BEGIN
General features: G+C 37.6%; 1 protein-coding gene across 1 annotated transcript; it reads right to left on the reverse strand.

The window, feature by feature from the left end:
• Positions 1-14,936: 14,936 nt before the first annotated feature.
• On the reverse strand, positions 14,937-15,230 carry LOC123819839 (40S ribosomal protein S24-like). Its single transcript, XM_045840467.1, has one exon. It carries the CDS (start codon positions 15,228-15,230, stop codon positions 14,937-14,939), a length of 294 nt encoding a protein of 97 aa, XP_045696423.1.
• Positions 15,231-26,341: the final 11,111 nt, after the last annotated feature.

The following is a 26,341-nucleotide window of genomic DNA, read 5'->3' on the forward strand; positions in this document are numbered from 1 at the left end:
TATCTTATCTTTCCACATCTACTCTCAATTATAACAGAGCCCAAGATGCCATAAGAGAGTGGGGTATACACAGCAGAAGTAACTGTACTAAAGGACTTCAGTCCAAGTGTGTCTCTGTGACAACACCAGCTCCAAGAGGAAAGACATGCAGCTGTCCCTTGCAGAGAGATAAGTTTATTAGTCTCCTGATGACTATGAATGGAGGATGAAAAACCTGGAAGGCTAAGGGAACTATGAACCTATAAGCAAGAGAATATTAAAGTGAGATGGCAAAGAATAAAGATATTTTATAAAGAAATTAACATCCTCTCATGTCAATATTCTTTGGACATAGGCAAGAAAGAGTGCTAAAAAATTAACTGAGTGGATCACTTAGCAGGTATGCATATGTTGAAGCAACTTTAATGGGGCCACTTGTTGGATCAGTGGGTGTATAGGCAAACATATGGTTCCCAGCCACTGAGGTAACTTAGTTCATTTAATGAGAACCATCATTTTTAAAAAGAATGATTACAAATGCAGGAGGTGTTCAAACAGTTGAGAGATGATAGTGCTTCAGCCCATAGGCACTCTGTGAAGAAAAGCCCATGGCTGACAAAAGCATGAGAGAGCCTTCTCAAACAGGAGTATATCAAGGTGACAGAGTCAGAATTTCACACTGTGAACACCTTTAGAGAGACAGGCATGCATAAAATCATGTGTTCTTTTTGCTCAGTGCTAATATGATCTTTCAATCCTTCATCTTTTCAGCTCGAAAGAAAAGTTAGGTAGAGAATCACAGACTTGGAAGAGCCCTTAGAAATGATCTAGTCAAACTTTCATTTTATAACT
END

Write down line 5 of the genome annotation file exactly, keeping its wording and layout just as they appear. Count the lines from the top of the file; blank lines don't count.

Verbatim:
• Positions 15,231-26,341: the final 11,111 nt, after the last annotated feature.